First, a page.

The farm thrived, the marriage didn’t, and 20 years ago I started “Amanda’s Greenhouse.” I now have four greenhouses and at least half an acre of perennial plantings which we dig and pot up in the early spring for sales. I pride myself on growing the perennials here (zone 4 at best) and only selling plants that I know will overwinter in the colder northeast.

About half my income is from perennial sales and the rest is from bedding plants and cut flowers.

My friends are wonderful and I love living in a small Vermont community. My other passion, besides horticulture, is vintage fashion. I also have four cats and a dog and I am a lousy housekeeper.

And now - to the gardens. Here are three quick and dirty photos I took by the house this morning before I opened for business. I have more gardens further from the house.

I was delighted to see this pretty new daylily, ‘Beautiful Edging’ which I will have enough of to offer next year.

I do have quite a few of the pretty Dublin Elaine to offer at the sale this year.

We have actually had a day without rain and we are closed tomorrow. My "To Do" list is already almost one page long.

Saturday, July 18, 2009


I am having a HUGE daylily sale. Every single variety is on sale for $6.00 and if visitors buy ten or more, the plants are $5.00 each. These are all top notch plants with many fans and I have well over 200 varieties from which to choose. Now if we could just have more sun to get them to show their colors. Here are a few samples of what I am offering.

Brocaded Gown is a nice light lemon yellow with lots of ruffling on the petals. It has won the Stout Silver Award, which is the highest award a daylily can receive and only one variety is chosen for this honor each year. This one has is 6 inch blooms.

Chicago Weathermaster is a pretty dark lavender daylily with 6” blooms.

‘Flycatcher’ is what is called a ‘spider’ daylily. It has long narrow flower petals and to officially be labeled a “spider” the petal length to width ratio must be 4 to 1 or greater. This particular flower is 7.5 inches across and a nice strong red with a large yellow to green eye.

I like the name of this last one - ‘Scatterbrain’ (so apropos) and it is a lovely flower. It is a light peach pink semi double, 6 inches across.

All the daylilies I sell are grown here and are offered in one gallon containers.

Thursday, July 16, 2009

Pleasing Perennials Blooming Now

While my all-time favorite perennial shasta Daisy is ‘Becky’ (great for flower arrangements), I like this shorter version, ‘Snow Cap.’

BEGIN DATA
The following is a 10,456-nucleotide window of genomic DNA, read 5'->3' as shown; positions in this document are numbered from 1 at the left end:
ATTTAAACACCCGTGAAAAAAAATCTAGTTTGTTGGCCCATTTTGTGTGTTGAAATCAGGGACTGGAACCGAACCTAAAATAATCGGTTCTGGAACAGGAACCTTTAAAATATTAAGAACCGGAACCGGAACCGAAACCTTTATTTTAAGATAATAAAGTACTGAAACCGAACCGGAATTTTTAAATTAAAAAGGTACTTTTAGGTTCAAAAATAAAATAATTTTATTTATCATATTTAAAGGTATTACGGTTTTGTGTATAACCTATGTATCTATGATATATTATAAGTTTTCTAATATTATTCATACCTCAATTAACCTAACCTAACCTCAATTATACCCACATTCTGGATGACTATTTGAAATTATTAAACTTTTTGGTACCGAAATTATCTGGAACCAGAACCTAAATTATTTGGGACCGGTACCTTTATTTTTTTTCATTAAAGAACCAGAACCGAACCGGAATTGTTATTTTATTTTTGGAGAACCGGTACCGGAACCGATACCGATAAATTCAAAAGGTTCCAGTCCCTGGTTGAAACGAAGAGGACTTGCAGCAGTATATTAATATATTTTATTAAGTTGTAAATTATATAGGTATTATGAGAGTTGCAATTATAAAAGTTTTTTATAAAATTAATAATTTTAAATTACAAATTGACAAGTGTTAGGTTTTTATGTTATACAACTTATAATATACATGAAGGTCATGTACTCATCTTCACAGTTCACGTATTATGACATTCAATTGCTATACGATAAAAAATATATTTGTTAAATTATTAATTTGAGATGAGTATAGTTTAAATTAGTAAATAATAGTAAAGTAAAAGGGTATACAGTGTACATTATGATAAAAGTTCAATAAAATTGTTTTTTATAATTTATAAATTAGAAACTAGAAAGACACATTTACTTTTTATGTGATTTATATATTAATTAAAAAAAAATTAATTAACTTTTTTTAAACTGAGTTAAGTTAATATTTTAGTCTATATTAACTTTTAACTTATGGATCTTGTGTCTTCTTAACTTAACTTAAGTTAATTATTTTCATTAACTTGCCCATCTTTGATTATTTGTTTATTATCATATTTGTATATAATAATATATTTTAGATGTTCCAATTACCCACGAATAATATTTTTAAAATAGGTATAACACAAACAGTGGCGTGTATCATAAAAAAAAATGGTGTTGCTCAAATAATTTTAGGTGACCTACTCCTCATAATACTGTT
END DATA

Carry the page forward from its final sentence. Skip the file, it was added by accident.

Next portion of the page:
Heliopsis (“false sunflower”) blooms for a long time in my gardens and it’s another good plant for cuts. ‘Lorraine Sunshine’ is a relatively new introduction to the perennial industry. It holds its variegation, and as one customer said, “It makes me smile.”

Catananche, or “cupid’s dart” isn’t particularly showy, but it is an excellent cut flower and because it’s pretty darned close to true blue, it goes with anything in a bouquet.

Monday, July 13, 2009

Vermont Farmers' Markets ... and me

In my youth (sigh) I was quite good at keeping a daily diary. Somehow I must reinvigorate that energy for this abandoned blog. So I will start the easy way - posting photos with commentary.

Here are early pictures of my setup at the St. Johnsbury Farmers’ market. All of the baskets have long gone to new homes. I placed annuals on the right and perennials on the left and herbs, etc. on the table under the tent.

Here is a shot of the same area last Saturday (July 11). I bring a lot more perennials, no more baskets, and I have started making bouquets.

I have been involved with farmers’ markets for years and love the opportunity for customers to buy from folks who are actually growing the vegetables and plants. Both the St. Johnsbury Farmers’ market and the Danville farmers’ market fall under the “Caledonia Farmers’ Market” umbrella.

I was instrumental in starting the Waitsfield farmers’ market and the Waterbury farmers’ market, both of which I attended for years. I also participated as a vendor at the Montpelier market, but eventually left, as they wouldn’t let me bring perennials.

The Danville market is held Wednesday's from 9 - 1 on the green in town, just off Route 2. Because it is on grass with picnic tables and trees it has a real charm and the vendors are terrific. Many of those same vendors attend the Saturday market (also 9 - 1) at St. Johnsbury. That market is larger and a bit more sprawling and is also a great opportunity to get the freshest produce.

I enjoy both markets, but Danville is my favorite.